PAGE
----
Tia was seated among a group of well-dressed people who gave Steph and I funny looks as we went to sit down next to her. Our seats had names on them (call me “Nikita”), and when we queried about it, we were curtly dismissed by a blonde wraith who sailed past us. We assumed there would be some pre-show for Björk, and that it would be odd, so this must be it!
An electric violinist started playing while a black-and-white film projected onto a wall next to him of a fit, furry viking-looking guy swimming nude to a thunderous soundtrack. Is it art? Not sure, but not bad. And then…
THE LIGHTS WENT ON
… and we suddenly realized we were at a fashion show, and seated in the front row of the catwalk. I was dressed DOWN, so I tried to shrink behind Steph a bit as the cameras started clicking after the models coming down the runway.
It was the Spring/Summer 2012 menswear line “Cast by Shadows” by Sruli Recht. The clothes were in the style of rustic space cult leader: minimalist and austere, but structured. I kept noticing the footwear, which were like slippers that had big useful parts cut out of them (seems fairly impractical for Iceland), and that the models didn’t seem to be wearing any underwear. However, I’m pretty sure the only reason I was sweating was due to the klieg lights. Pretty sure.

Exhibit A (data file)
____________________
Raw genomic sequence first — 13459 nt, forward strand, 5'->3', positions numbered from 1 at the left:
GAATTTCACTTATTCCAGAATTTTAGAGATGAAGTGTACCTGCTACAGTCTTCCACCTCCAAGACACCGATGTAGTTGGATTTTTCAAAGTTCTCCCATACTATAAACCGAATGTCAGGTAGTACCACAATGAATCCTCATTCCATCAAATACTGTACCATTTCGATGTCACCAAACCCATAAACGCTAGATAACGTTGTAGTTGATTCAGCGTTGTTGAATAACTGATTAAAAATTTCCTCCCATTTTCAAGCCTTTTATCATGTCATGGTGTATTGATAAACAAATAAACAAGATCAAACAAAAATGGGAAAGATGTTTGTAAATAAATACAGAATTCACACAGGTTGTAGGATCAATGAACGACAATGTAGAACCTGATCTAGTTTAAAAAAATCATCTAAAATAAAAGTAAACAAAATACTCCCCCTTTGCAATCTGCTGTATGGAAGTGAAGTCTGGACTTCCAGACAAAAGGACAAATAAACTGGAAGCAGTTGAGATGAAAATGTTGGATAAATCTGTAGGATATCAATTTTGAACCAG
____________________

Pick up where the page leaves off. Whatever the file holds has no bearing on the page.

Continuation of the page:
After it finished, the mini-viking who had been sitting next to us at the start turned out to be Sruli Recht himself—I was tempted to talk to him about it, but remembered we had bigger fish to fry. We headed down to find Björk.
Björk’s show didn’t start until 8, but we got in line on the stairs leading to the level the auditorium was on around 5:30p. We were in the first ten or so people. Of course, nobody knew which direction the line was supposed to go—we’re all foreigners here, and the Icelandic natives don’t get worked up about standing in line—and so there were people who got behind us (GOOD), and people who instead pooled on the landing above (BAD!), firmly pressing our big red buttons associated with line-cutting. A couple hours later, they started moving us in, and we found ourselves about to enter shortly after 7pm.
The concert hall was tiny! Björk’s set, situated in the center of the room, took up most of the space. There were 20 or so rows of tiered seating on the left with 15 seats in each row, and then standing room everywhere else. We were no more than 20 feet from the stage, which had a circle of monitors crowning it showing graphics from her latest album, “Biophilia”. Several strange instruments were arrayed before us: a gamaleste, which is a celeste with bronze tone bars inspired by gamelan music and a gravity harp which you can see in a video below.